• Find, print out and read 10 high-quality news articles about your topic.
  • Write a 500-word article summarizing current events in your topic. This will be the seed for the introduction to your website.

Begin reading your book

 

Thursday, Sept. 27, 2001 Yom Kippur

 

No class

Class V

Thursday, Oct. 4, 2001, 1:30 p.m.

Hand in assignment 2/country report for grade.

 

Discussion

  • Conducting interviews and writing a profile

Workshop

  • Tracking down people using the Internet.

Assignment

  • Come up with a list of questions for your profile candidate.
  • Initiate contact with your profile candidate.
  • Read packet of profiles.
  • Begin working on your mid-term.

 

Class VI

Thursday, Oct. 11, 2001, 1:30 p.m.

 

Discussion

  • Guest speaker: Robin Lloyd, editor at Space.com on the world of online journalism.

Workshop

  • Compiling a list of websites for your mid-term

Assignment

  • Finish your profile, a 700 to 1,000-word article
  • Read packet of “best of the web” articles

 

Class VII

Thursday, Oct. 18, 2001, 1:30 p.m.

Hand in your profile/assignment 3 for a grade

 

Discussion:

  • TBA

Workshop

  • Researching and writing your midterm.

Assignment

  • Writing your midterm: a 1,500 to 2000-word “best of the web” article chronicling some of the best online resources for following up and finding out about your topic. Write for the Internet, that is in 500 to 800-word segments. Articles can be merely a list of websites and reviews, or far more challenging, an exploration of an angle or aspect of your story through the prism of Internet coverage. Make sure to bring it on a disk as well.

 

Class VIII

Thursday, Oct. 25, 2001, 1:30 p.m.

Bring your midterm materials to class.

 

Workshop

  • Producing and polishing your midterm.

Assignment

  • Read your book and continue working on your midterm. Happy Halloween.

 

Class IX

Thursday, Nov. 1, 2001, 1:30 p.m.

Hand in your midterm assignment for a grade.

Discussion

  • Book reports vs. book reviews.

Workshop

  • Continue polishing up your best of the web package.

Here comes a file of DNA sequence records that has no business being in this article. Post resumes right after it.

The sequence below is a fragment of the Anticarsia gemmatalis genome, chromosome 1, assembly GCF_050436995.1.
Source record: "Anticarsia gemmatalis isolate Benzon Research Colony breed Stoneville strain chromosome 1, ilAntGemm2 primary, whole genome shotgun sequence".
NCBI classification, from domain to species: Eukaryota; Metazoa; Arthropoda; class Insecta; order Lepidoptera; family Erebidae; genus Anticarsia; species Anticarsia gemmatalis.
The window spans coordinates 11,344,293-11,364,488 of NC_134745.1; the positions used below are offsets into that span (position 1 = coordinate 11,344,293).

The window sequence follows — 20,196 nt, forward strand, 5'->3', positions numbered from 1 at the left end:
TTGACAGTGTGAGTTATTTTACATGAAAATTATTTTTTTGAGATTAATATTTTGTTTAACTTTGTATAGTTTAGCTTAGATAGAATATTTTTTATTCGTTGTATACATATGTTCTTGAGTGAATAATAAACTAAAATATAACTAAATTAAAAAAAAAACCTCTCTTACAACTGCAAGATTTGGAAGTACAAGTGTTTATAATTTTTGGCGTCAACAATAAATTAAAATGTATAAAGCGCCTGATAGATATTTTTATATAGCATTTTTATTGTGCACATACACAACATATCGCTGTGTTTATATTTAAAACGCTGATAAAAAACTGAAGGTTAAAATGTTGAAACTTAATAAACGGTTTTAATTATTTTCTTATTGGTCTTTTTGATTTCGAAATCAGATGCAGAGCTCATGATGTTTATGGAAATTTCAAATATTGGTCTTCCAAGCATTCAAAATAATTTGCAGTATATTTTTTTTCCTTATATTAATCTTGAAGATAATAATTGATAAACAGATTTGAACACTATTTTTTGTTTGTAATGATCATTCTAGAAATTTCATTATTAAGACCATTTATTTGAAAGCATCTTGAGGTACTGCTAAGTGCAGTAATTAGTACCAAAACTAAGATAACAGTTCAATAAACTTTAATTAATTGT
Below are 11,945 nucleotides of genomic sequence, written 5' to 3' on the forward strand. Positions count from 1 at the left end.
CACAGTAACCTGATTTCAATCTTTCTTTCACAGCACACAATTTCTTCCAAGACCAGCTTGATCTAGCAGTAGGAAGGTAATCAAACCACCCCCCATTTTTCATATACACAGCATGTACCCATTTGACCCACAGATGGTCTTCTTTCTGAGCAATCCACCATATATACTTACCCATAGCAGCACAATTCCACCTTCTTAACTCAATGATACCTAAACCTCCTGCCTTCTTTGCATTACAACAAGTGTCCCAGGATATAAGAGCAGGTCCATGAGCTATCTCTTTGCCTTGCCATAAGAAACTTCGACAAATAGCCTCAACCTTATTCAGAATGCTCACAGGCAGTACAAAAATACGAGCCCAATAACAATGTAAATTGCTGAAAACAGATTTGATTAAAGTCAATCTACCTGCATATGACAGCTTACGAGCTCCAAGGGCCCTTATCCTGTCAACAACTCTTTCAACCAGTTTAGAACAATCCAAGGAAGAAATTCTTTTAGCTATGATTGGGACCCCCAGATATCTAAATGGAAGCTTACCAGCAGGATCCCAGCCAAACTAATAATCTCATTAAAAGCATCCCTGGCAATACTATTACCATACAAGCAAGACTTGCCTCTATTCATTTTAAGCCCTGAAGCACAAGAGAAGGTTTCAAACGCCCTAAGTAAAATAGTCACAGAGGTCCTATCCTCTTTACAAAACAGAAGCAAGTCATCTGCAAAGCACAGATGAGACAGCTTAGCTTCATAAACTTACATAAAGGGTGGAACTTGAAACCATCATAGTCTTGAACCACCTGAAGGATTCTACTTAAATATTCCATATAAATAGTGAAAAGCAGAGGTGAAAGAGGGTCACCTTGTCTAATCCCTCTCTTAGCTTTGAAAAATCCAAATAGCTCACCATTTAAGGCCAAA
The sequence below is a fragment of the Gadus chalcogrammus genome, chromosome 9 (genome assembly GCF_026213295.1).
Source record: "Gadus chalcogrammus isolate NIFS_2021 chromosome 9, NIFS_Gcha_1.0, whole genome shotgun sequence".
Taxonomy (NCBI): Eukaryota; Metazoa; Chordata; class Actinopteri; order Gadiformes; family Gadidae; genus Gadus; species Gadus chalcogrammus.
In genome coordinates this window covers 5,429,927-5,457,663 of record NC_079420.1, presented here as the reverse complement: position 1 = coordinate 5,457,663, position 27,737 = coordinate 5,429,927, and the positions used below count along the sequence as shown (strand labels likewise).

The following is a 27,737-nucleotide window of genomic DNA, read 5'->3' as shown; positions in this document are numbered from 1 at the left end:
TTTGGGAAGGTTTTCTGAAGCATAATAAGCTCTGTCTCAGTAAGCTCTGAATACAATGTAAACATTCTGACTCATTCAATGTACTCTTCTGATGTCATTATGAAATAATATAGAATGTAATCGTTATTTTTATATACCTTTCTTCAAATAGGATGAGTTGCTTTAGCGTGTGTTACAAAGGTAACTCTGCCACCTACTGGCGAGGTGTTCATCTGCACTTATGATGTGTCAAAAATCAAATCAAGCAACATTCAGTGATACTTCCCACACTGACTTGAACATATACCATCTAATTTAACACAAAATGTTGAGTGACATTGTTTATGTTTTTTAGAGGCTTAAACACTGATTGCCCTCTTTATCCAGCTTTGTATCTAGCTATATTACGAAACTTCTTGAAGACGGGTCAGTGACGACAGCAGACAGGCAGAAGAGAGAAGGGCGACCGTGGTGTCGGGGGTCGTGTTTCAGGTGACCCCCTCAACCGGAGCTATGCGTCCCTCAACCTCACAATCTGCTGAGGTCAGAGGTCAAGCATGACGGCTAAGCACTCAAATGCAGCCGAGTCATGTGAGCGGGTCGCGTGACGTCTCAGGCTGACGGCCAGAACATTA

Assignment

  • Finish reading your book
  • Read samples of book reviews
  • Think about your final

 

Class X

Thursday, Nov. 8, 2001, 1:30 p.m.

Bring your midterm materials to class.

 

Discussion

  • Designing a website with thumbnails

Workshop

  • Writing and production: incorporating art and maps into your work

Assignment

  • Write your book review.

 

Class XI

Thursday, Nov. 15, 2001, 1:30 p.m.

Hand in your book review/assignment 4

 

Discussion

  • Guest speaker: Peter Spielmann, of the Associated Press and Columbia University; bringing international stories home.

Workshop

  • Writing and production

Assignment

  • Create a thumbnail sketch of your website, with at least half a dozen additional ideas and side stories about your topic that you could include: geography, history, the players, the factions, organizations, activists, etc. how about a movie review or an additional profile? In-person, telephone or email interviews will add to your grade.

 

Thursday, Nov. 22, 2001

Thanksgiving

 

No class

Class XII

Thursday, Nov. 29, 2001, 1:30 p.m.

Bring your finals material to class

Discussion

Workshop

  • Writing and production, creating an introductory page for your website.

Assignment

  • Get started on your final: a multidimensional 7,000 to 10,000 word multidimensional website on your topic complete with maps, photographs and art Research and report and begin producing the various additional components, which can include past assignments, as well as articles on geography, history, the players, the factions, organizations, activists, movies or books. Include a main story, interviews, profiles, anecdotes, interviews with experts. Create a navigational strategy as well as an organization. Use the thumbnails as your guide. Remember, interviews will add to your grade.

 

Class XIII

Thursday, Dec. 6, 2001, 1:30 p.m.

Bring all your work to class on disk and on paper.

 

Workshop

  • Writing and production

Assignment

  • Continue researching and writing your final.

 

Class XIV

Thursday, Dec. 13, 2001, 1:30 p.m.

Bring all your work to class on disk and on paper.

 

Workshop

  • Writing and production.

Assignment

  • Finish your final project. Bring it to me on one or more disks as well as on paper.

 

Class XV

Thursday, Dec. 20, 2001, 12 p.m.

Finals due. Projects should be nice and polished and ready to be publicized. Hand it in on disk as well as printed out on paper.

Pizza party and farewells.